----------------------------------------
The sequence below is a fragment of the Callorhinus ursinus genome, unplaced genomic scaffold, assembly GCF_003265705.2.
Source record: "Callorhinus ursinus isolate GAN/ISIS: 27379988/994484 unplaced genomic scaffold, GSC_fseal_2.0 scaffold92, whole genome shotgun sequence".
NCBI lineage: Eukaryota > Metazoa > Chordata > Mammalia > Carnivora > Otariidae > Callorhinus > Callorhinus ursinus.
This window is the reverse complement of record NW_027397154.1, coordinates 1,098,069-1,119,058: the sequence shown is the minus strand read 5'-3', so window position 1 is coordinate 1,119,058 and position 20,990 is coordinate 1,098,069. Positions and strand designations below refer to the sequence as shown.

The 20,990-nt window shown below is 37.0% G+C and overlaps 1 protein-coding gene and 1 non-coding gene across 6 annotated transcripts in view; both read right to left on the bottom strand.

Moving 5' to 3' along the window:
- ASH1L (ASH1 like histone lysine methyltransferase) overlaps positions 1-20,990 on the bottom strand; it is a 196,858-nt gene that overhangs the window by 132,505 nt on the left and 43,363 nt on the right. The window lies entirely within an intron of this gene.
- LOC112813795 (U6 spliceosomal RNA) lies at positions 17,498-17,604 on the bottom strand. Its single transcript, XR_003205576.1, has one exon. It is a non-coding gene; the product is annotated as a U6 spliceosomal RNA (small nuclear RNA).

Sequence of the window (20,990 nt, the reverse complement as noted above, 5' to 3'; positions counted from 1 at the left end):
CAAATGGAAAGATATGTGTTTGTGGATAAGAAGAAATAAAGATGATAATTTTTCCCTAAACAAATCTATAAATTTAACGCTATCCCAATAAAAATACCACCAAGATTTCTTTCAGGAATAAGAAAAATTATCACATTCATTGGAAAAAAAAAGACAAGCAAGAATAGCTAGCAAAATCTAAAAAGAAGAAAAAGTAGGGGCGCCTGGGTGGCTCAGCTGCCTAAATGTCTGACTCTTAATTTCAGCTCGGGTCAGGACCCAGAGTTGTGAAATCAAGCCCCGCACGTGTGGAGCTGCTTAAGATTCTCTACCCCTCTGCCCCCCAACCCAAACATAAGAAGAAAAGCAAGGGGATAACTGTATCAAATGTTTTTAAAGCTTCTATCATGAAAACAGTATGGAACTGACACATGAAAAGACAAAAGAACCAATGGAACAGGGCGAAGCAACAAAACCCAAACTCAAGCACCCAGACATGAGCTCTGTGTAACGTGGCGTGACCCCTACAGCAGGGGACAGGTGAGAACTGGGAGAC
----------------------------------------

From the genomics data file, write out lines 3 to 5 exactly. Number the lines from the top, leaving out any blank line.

NCBI lineage: Eukaryota > Metazoa > Chordata > Mammalia > Carnivora > Otariidae > Callorhinus > Callorhinus ursinus.
This window is the reverse complement of record NW_027397154.1, coordinates 1,098,069-1,119,058: the sequence shown is the minus strand read 5'-3', so window position 1 is coordinate 1,119,058 and position 20,990 is coordinate 1,098,069. Positions and strand designations below refer to the sequence as shown.

The 20,990-nt window shown below is 37.0% G+C and overlaps 1 protein-coding gene and 1 non-coding gene across 6 annotated transcripts in view; both read right to left on the bottom strand.